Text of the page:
Last night I reviewed Arise and Shine by Tzvi Fishman on my blog Shiloh Musings, a book I coined a Forrest Gump historical fiction novel. Arise and Shine is part of a series of books by Fishman which follows the lives and adventures of  Shalom Aleichem's iconic Tevye character. Fishman has Tevye and most of his family coming to the Promised Land after being banished from their home in Anatevka.

The novel takes place after World War One, and one of the important subplots concerns the internal politics of the giants of the Zionist Movement. Fishman creates realistic characters out of true historic figures, many who had still been alive when I became a Zionist and my husband and I made aliyah. Yes, we knew some of them in real life, though they were a generation or two older than us.

Many of our friends in the Betar Zionist Youth Movement knew them, too. Betar is the youth movement connected to Jabotinsky, Trumpeldor and the Zionist Revisionists, who had been marginalized by the more politically "adept" Labor Zionists.

While the Labor Zionists idealized socialism, kibbutzim, The Haganah and Palmach, Jabotinsky's Revisionists promoted free enterprise and founded the Etzel and its breakaway freedom fighters Lechi aka Stern Gang. All in their ways claimed to be doing everything in their power to establish a Jewish State in Mandated Palestine.

Considering all of the groups and factions there had been fighting the British and each other in those very early pre-State of Israel, I have no doubt that that we all found ourselves imagining which group we would have joined, if we had lived in those exciting and historically significant times. And many of us now very grownup young Zionists continue dreaming and wondering. That could be the seeds of many more books in the genre of Forrest Gump historical fiction. Where would you have been?

Thursday, January 03, 2019

Coconut Milk "Ice Cream"

The other day I bought myself some coconut milk/liquid to use in coffee, with the hope that reducing cow milk would make my cold better. There was one minor though crucial problem. I just couldn't stand the taste. The coconut milk was creamy and sweet, no need to add any sugar at all, but it totally overwhelmed my very strong French Press coffee bought in Power Coffeeworks.

The coconut milk cost too much money to waste/dump, so I needed to figure out something useful to do with it. Since I remembered from a previous purchase of the "milk" that you can freeze it and make a sort of ice cream, that's what I did. I decided to combine the coconut milk with a couple of perfectly ripe bananas, chocolate chips and some of my coffee and then mix them up in the food processor.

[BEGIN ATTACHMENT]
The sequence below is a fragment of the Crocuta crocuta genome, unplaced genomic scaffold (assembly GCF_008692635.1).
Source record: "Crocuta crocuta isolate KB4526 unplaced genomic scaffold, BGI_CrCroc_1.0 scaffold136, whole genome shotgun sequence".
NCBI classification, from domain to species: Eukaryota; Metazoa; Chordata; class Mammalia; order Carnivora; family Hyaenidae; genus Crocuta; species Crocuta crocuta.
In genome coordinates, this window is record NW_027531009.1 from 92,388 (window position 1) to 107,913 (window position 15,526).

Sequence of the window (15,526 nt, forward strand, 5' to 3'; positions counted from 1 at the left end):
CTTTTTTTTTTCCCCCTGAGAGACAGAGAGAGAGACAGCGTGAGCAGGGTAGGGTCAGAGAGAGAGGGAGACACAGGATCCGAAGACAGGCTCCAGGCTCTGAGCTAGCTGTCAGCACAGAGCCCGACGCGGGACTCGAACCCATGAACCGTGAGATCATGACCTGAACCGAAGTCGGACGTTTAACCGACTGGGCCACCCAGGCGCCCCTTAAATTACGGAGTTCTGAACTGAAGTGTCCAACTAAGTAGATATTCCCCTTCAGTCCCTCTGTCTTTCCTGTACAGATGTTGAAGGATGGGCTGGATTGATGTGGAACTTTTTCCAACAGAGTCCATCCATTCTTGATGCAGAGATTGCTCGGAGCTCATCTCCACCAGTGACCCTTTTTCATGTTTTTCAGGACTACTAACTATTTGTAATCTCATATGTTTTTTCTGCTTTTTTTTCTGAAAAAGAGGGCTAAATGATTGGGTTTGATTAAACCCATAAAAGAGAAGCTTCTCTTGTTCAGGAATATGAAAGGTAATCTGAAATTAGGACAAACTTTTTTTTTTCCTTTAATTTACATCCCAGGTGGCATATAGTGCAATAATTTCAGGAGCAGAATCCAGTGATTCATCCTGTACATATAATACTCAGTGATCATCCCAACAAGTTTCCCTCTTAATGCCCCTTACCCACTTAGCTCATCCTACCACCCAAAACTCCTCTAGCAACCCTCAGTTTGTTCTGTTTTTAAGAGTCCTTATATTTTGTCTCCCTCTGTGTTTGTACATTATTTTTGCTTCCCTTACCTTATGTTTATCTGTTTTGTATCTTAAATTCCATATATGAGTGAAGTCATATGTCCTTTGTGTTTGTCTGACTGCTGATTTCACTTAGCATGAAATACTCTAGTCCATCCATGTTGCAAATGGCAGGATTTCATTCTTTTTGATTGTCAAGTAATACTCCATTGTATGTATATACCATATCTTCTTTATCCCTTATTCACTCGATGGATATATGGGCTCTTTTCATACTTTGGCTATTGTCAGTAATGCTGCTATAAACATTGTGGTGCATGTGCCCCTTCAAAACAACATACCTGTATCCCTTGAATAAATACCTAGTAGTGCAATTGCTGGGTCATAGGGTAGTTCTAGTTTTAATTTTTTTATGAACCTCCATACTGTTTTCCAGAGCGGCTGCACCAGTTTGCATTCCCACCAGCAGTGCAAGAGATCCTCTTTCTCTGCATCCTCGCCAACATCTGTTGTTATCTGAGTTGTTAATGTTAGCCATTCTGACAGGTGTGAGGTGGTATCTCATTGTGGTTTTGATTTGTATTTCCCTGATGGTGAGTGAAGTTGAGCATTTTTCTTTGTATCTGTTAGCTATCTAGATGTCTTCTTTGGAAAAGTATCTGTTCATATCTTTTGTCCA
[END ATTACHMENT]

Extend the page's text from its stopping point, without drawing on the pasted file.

I used the plastic "dough hook blade," hoping that the bananas would get a bit mashed, but the chocolate chips would stay whole.

To thicken the mixture, I added some coconut flakes. I let it whirl until the most of the bananas were mashed. Then I poured the mixture into a plastic container and put it in the freezer.

I plan on serving it Friday night for Shabbat dinner dessert. Coffee liquor will be offered as a topping. If I had some chocolate liquor that would be good, too. I'll look for that in the grocers today, Gd willing I should remember.

Gd willing, bli neder, I'll report on the success of this ice cream after Shabbat.

I highly suggest using coconut milk/liquid for vegan,  parve, non-dairy dairy-like, lactose free desserts. It is much better and far healthier than the totally synthetic factory-made stuff most people use. So many times I've felt sick after eating tempting desserts people have made with Rich's*. Many of the same people who won't let soybean oil in their houses, insisting it's unhealthy and cook with canola oil instead, have no compunction about serving desserts made with the soybean oil based Rich's.

* non-dairy whipped topping based on soybean oil. Wikipedia 

Wednesday, January 02, 2019

Finally Figured out a Way to Carry My Backpack Without Killing My Shoulder

For the past few months, I've been finding it harder and more painful to walk around with my backpack. My right shoulder which I had injured over fifteen years ago, when I used to play basketball, had started acting up.  I loosen the straps so they'd easily go over my heavy winter coat, but it didn't help enough.

They the other day, I glanced at the backpack and noticed the elastic straps that go across the chest to keep the bag stable. Maybe that would help. So yesterday when I put the heavy backpack on my back, I "buckled" those, too.

And, yes, it was much more comfortable. I felt fine walking with it, B"H, thank Gd.

Tuesday, January 01, 2019

New Playgrounds in Shiloh

This morning when my friends and I took a walk, we decided on a new route. We went to the "Techelet Neighborhood" and saw the new playgrounds being set up. It's a young neighborhood with lots of families with children, so they really need such facilities.

I kept thinking that some of my grandchildren would love the wall climbing.